Gary A. Braunbeck

About Gary

Gary A. Braunbeck
Photo by Jim C. Hines

Gary A. Braunbeck was born in Newark, Ohio, the city that serves as the basis for his fictional world of Cedar Hill. His parents were both factory workers, and this working-class upbringing informs much of his writing both in and out of the Cedar Hill universe.

Gary spent his early summers as a “stick” with his grandfather’s traveling carnival, though he did not learn until much later exactly how legal that wasn’t. In addition to being a writer since 1979, Gary has been a bartender, a short order cook, a dog groomer, a newspaper feature writer, a crime scene cleaner, a maître d, a janitor (several times), and a habilitation workshop supervisor for developmentally disabled adults. He worked in cable television sales for exactly six hours before he had to be escorted from the premises, and studied to become a priest for slightly longer than that before being asked to leave there, too.

Gary has written 23 books and more than 200 short stories in diverse genres including horror, fantasy, science fiction, thriller, mystery, and mainstream literature, and his works have been translated into Japanese, French, Italian, Russian and German. He served as president of the Horror Writers Association from 2006-2007.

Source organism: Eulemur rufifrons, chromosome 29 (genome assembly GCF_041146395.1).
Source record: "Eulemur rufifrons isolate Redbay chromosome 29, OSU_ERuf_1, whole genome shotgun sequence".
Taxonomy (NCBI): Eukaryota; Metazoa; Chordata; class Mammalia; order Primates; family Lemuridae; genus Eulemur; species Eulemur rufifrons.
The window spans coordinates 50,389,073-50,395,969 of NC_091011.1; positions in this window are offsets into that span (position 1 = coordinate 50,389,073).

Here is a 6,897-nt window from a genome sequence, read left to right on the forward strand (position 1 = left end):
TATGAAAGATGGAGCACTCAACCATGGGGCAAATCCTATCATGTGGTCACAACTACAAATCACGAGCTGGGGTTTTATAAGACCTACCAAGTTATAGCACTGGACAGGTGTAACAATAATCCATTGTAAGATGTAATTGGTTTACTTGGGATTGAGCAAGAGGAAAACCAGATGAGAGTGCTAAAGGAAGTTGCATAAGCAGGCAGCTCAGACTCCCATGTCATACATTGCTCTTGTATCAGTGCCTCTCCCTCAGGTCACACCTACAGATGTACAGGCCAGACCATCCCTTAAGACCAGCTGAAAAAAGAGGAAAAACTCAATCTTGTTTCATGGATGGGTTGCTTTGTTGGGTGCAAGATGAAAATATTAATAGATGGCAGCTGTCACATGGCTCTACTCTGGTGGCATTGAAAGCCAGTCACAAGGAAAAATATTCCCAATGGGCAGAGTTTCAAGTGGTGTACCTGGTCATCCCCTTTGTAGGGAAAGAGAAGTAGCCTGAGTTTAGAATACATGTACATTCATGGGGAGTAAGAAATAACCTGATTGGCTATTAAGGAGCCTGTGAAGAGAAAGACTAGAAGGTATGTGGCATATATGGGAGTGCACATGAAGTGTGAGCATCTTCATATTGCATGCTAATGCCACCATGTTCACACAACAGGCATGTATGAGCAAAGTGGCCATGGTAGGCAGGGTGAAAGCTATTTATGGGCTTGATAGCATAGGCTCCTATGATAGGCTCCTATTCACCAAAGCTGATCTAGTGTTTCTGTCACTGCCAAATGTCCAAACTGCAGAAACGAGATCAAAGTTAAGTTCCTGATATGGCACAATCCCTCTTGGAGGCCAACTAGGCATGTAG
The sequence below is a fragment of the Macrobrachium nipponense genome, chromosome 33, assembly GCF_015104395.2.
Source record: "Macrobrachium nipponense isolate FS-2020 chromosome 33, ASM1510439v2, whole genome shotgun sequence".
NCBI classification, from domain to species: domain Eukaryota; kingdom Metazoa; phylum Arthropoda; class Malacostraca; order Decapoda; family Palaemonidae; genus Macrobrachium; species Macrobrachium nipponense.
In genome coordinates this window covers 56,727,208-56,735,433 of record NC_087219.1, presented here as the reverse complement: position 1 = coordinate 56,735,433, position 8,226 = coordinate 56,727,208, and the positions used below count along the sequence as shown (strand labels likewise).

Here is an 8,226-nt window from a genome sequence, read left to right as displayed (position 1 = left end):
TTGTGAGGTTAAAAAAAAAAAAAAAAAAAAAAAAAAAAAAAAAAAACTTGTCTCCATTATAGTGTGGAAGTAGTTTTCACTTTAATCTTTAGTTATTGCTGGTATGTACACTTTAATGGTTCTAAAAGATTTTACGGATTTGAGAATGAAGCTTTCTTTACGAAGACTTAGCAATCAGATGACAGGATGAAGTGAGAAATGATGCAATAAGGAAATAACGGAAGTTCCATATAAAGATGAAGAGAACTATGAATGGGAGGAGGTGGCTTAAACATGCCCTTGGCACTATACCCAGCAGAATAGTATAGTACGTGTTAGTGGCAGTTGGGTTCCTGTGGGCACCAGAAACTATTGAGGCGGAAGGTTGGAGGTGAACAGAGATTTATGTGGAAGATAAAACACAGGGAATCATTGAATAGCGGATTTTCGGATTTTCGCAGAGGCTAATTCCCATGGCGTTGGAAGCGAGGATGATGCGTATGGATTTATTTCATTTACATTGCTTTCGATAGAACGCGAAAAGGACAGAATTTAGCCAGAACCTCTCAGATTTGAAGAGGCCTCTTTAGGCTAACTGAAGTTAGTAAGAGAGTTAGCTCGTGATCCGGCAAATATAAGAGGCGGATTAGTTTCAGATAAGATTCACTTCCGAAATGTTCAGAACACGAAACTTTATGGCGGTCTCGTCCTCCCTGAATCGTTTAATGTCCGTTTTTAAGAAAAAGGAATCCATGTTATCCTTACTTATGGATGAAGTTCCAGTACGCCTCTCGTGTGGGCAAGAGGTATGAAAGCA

Gary lives in Columbus, Ohio, with his family of humans, four or so cats, and one very persistent opossum.

Braunbeck’s tales evoke the small-town ghosts of Ray Bradbury, the psychological monsters of Stephen King and the spiritual ideals of a valiant Knight of the Round Table.

The Columbus Dispatch

Gary Braunbeck’s stories aren’t written, but sculpted. He chisels them out of darkness and shapes them with a hammer or perfect melancholy. He blows his spirit into them until they gleam with his immortal soul.

Usman Tanveer Malik, winner of the Bram Stoker Award and the British Fantasy Award

I’m not sure Braunbeck has an equal in conveying the power of loneliness and melancholy and touching the places where they resonate within us…


Braunbeck, you are a damn good writer — and you may quote me on that, but you’d better get it right or I will hunt you down.

Harlan Ellison